Research Review by Dr. Shawn Thistle©


July 2008

Study Title:

Evidence-informed management of chronic low back pain with transcutaneous electrical nerve stimulation, interferential current, electrical muscle stimulation, ultrasound, and thermotherapy


Poitras S & Brosseau L

Authors’ Affiliations:

Department of Epidemiology and Biostatistics, McGill University, Canada; Physiotherapy Program, Dept. of Rehabilitation Sciences, University of Ottawa, Canada

Publication Information:

The Spine Journal 2008; 8: 226-233.


Chronic low back pain (CLBP) remains a challenging condition to manage, one that carries a significant socioeconomic burden. In order to better understand the state of existing literature on non-surgical treatments for CLBP, the North American Spine Society sponsored a special focus issue of The Spine Journal. This review of modalities was one of the papers featured in this issue.

Many manual medicine providers utilize electro-modalities in their practices. Most of these devices deliver some type of electrical input to tissue with the goal of reducing inflammation and swelling, controlling pain, modulating muscle activity, increasing or maintaining strength, and/or enhancing healing. Unfortunately, there is a dearth of evidence to support their efficacy, particularly for chronic LBP. The state of the literature for each modality as it pertains to CLBP will be summarized below. Some may be surprised by the lack of research on these commonly used devices for CLBP, a condition commonly treated in most chiropractic offices.

Transcutaneous Electrical Nerve Stimulation (TENS) – 6 RCTs and a Cochrane Review:
  • a Cochrane Collaboration Review (reference below) concluded that there are too few studies on which to base recommendations
  • 6 other RCT identified: number of treatments utilized and specific TENS parameters varied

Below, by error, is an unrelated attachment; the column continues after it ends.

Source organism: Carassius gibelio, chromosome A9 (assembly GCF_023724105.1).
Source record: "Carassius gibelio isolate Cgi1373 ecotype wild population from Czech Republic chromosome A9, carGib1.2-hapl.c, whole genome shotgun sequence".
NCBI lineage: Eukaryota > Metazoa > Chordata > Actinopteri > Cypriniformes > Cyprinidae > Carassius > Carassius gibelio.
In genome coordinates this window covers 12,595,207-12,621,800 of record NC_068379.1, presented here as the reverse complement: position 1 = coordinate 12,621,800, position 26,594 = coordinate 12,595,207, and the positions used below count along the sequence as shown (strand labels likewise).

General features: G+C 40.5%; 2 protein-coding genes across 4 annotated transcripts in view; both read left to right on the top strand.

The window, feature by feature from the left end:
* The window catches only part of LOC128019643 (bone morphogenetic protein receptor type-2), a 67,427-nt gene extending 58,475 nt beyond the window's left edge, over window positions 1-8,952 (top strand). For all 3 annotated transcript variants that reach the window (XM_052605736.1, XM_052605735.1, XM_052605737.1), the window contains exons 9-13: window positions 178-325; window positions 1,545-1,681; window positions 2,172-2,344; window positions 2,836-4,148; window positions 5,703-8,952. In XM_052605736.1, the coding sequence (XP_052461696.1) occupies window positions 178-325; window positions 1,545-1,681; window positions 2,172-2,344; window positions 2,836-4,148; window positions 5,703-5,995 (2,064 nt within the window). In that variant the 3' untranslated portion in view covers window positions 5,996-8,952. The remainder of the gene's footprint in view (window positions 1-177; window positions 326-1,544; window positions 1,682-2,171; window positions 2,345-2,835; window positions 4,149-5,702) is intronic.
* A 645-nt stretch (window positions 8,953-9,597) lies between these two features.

• all 6 studies included a control group (mostly sham TENS) and utilized low frequency/acupuncture or high frequency
  • 2 trials showed a significant pain reduction immediately following TENS treatment (high frequency)
  • contradictory findings were noted in the other 4 studies in post-intervention period assessment
  • for low frequency TENS: pooled results indicate a clinically important improvement (without statistical significance) in pain intensity
  • short-term follow-ups seem to demonstrate more benefit than long-term follow-ups
Interferential Current – no eligible studies found.
Electrical Muscle Stimulation – no eligible studies found.
Ultrasound – no eligible studies found.
Hot/Cold/Ice Packs (Thermotherapy) – no eligible studies found.

Conclusions & Practical Application:

Although electromodalities are commonly used to treat CLBP, there is an alarming lack of evidence to support their use. Even the studies on TENS were generally of poor quality, (with 4 of 6 scoring < 2 on the commonly used Jadad Scale). Generally, high and low-frequency TENS seems to have an immediate impact on pain intensity (particularly high frequency), health status, and even acetaminophen use, but all of these findings come from only one study.

It should be noted that these results are tenuous at best, and TENS appears to have no effect on long-term pain, or perceived disability. It should also be noted that in both studies, results should be considered immediate, and not even short-term by traditional definitions. The results suggest that at best, TENS should be used as an adjunct in short-term treatment plans.

For the other modalities, the dearth of quality (or any!) research on their effectiveness for CLBP should suggest that clinicians utilize alternative treatment approaches.

Additional Reference:

  1. Khadilkar A et al. Cutaneous electrical nerve stimulation (TENS) for chronic low back pain. Cochrane Database Syst Rev. 2005; 20. CD003008.